Edits Quarterly is not only a good e-zine* about film and photography. It has probably the best webdesign I’ve ever seen. Period. (Hat tip to Wired Webmonkey — it seems the same authors launched an e-zine about baseball.)

* Do people still make these anymore? This is so 1990s!

Lifestreaming, endless tweaking

If you are a frequent visitor to my website or subscribe to its RSS feeds you'll notice that my weblog / lifestream / whatever you call these things these days is now, ahem, polluted with my tweets. Consider this a feeble attempt at making my website seem fresh with updated... stuff, rather than an alternate style for my Tumblr with the limited-edition extra pictures thrown in.

Anyway, this is a positive change. I'll be extra motivated to post proper blog stuff in order to prevent tweets from overrunning the place and making my website's homepage look like a rather ugly list of short and poorly formatted text entries that will make it even harder to convince anyone there is really interesting stuff lying underneath, accessible through the menu (really, there is! you should try it someday). And also, the list-of-tweets' essential ugliness presents a really interesting design problem, many horrible solutions to be considered and discarded: should I replace those Twitter logo bullet points with tiny thumbnails of my Twitter profile picture? Should I make tweet lists collapsible? Should I present users unrelated random images of kitty cats in order to make the homepage look, if not better, at least cuter?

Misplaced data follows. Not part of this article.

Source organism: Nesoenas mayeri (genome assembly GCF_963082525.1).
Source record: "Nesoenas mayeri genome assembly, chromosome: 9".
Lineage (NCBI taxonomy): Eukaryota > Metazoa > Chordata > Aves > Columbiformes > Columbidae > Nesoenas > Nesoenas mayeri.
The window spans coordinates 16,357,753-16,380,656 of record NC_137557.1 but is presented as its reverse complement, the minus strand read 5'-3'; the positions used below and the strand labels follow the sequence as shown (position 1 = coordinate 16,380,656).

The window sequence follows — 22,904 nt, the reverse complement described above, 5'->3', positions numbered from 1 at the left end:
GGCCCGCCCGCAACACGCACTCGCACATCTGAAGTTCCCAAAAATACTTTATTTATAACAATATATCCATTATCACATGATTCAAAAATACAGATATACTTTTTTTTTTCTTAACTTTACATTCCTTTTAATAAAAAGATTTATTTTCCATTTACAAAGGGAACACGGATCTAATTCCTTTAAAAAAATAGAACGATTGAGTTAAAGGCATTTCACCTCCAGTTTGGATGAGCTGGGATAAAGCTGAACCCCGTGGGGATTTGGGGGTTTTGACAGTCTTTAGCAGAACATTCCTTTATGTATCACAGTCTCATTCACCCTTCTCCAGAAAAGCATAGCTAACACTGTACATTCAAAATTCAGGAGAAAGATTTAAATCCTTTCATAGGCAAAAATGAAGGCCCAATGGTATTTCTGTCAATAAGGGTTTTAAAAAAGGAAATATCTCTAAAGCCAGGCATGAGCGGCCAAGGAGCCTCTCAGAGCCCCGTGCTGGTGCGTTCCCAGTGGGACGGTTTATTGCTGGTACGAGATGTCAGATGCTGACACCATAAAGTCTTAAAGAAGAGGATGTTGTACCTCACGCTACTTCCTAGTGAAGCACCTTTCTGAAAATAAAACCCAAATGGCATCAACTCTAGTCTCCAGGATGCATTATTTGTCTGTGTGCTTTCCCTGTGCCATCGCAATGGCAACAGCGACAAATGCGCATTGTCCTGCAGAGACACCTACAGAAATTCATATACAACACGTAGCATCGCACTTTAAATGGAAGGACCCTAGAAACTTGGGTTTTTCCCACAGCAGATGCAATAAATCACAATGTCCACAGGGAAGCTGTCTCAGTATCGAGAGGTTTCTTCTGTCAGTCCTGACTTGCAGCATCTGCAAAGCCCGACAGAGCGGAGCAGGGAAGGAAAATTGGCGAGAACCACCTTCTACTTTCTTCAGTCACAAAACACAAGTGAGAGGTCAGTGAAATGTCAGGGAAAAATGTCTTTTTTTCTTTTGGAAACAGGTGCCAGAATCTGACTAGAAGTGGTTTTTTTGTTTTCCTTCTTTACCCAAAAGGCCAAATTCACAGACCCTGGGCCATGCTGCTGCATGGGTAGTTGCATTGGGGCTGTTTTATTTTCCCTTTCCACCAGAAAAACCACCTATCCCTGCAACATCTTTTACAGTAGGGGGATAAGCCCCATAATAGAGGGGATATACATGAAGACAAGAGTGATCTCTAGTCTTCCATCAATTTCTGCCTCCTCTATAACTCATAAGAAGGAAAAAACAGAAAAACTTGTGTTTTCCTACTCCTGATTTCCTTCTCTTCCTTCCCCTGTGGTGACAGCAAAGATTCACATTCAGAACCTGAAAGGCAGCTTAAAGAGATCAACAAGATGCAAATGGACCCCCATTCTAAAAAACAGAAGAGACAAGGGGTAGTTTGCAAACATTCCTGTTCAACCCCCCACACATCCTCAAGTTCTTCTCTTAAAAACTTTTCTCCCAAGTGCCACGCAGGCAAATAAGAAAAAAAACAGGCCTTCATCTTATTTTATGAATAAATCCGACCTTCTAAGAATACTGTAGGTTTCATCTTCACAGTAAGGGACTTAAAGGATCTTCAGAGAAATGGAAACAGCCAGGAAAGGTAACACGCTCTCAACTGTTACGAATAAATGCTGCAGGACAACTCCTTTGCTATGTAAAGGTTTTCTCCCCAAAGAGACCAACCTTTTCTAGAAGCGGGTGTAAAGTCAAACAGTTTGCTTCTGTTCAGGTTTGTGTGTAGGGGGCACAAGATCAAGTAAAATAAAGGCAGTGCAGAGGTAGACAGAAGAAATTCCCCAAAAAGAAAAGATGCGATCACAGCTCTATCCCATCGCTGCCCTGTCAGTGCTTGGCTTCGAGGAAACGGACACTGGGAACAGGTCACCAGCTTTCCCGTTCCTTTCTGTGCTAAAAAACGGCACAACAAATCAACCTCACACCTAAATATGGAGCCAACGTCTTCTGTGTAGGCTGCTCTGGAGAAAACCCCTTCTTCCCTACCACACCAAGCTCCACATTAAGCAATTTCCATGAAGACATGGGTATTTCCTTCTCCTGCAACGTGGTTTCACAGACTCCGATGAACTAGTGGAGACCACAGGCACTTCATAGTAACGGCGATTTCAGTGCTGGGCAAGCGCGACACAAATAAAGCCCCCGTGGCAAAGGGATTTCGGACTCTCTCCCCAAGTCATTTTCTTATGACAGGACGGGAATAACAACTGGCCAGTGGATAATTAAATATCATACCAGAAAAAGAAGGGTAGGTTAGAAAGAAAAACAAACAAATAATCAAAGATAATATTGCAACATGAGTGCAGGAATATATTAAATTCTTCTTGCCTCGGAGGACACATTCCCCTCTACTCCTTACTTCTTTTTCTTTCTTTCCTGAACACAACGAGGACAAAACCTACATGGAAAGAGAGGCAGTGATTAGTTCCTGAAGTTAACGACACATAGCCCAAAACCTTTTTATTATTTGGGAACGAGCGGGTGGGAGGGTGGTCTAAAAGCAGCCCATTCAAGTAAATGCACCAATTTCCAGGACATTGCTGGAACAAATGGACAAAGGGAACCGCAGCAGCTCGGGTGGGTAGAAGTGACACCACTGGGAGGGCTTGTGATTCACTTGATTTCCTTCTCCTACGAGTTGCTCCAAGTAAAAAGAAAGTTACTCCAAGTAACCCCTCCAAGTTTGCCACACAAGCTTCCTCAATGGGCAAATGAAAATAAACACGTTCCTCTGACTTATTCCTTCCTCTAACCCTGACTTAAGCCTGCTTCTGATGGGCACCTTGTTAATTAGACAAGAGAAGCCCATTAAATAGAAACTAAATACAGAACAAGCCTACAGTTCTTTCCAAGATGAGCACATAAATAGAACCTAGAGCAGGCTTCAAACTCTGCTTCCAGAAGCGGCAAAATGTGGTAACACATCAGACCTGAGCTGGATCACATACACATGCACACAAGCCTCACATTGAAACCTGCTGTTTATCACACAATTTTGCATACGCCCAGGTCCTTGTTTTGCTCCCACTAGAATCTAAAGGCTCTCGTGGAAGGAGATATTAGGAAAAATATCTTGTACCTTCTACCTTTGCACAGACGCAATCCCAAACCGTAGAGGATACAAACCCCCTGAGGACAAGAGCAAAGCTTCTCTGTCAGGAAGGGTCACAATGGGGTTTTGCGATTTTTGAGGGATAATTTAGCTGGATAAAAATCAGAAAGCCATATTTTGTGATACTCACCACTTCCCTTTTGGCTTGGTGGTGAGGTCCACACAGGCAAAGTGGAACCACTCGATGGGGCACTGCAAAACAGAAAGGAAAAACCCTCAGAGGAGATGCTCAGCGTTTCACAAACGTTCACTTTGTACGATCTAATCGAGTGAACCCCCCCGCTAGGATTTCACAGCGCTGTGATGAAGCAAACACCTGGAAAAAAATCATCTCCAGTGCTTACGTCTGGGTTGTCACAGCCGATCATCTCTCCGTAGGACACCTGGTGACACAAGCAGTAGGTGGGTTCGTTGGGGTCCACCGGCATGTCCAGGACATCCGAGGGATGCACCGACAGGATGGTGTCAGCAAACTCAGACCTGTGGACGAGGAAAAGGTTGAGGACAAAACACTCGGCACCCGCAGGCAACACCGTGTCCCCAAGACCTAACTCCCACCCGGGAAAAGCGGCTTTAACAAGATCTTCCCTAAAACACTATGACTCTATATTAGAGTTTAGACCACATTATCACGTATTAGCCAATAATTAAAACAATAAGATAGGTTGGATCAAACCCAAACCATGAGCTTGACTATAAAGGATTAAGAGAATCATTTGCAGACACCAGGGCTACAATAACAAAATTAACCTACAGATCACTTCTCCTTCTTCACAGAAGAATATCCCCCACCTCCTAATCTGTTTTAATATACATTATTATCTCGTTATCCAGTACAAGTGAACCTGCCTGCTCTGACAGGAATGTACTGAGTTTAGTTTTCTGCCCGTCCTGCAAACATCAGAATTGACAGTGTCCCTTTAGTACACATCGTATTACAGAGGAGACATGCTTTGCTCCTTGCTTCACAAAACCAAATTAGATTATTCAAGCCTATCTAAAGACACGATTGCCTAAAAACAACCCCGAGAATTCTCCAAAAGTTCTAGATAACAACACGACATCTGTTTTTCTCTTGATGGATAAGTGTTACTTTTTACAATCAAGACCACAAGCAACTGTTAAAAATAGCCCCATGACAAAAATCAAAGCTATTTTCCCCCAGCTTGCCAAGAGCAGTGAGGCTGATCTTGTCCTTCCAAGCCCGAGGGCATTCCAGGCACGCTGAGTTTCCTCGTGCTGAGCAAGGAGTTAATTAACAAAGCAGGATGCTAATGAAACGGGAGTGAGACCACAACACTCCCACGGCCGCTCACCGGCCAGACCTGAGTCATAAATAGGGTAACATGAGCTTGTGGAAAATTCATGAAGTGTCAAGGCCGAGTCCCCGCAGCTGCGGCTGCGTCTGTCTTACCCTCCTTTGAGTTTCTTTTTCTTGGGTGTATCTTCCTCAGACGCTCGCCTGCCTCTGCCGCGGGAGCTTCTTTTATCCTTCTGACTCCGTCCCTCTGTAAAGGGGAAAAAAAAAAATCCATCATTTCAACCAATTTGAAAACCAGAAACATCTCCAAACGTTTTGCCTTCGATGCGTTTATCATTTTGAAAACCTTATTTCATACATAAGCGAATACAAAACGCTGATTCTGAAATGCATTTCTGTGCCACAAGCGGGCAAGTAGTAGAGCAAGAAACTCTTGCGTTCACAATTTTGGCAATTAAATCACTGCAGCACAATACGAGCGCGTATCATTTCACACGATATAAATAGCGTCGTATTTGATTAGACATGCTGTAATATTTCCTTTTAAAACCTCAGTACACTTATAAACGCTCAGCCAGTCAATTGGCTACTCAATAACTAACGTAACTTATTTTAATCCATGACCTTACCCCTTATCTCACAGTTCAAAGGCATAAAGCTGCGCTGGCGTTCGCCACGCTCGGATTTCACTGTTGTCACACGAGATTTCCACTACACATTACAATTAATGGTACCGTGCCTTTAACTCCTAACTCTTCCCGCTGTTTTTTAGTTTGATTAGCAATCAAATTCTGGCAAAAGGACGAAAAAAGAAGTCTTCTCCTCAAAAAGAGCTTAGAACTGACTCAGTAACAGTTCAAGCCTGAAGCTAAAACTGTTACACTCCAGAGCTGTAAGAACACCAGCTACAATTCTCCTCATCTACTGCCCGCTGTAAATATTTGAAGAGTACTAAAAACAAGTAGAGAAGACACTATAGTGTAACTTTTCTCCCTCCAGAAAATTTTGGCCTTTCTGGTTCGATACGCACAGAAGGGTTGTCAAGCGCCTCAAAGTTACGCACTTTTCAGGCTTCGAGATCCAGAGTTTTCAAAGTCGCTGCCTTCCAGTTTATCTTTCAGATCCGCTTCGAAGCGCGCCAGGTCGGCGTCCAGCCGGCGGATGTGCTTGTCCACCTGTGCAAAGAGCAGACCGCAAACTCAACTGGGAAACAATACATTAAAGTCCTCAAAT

Expect some bad design ideas to be tried out. Meanwhile, enjoy — there's interesting stuff here, I promise.

It is amazing what you can accomplish if you do not care who gets the credit.

Harry Truman, a United States president, said that. Now it seems everybody is after getting credit, patents, intellectual property: such greed, not ‘fiscal insolvency’ will be the undoing of Western civilization, much like the authoritarian fear of photocopiers left Soviet science irreversibly behind and was one of the factors leading to its demise. (Rules for my Unborn Son gets the credit)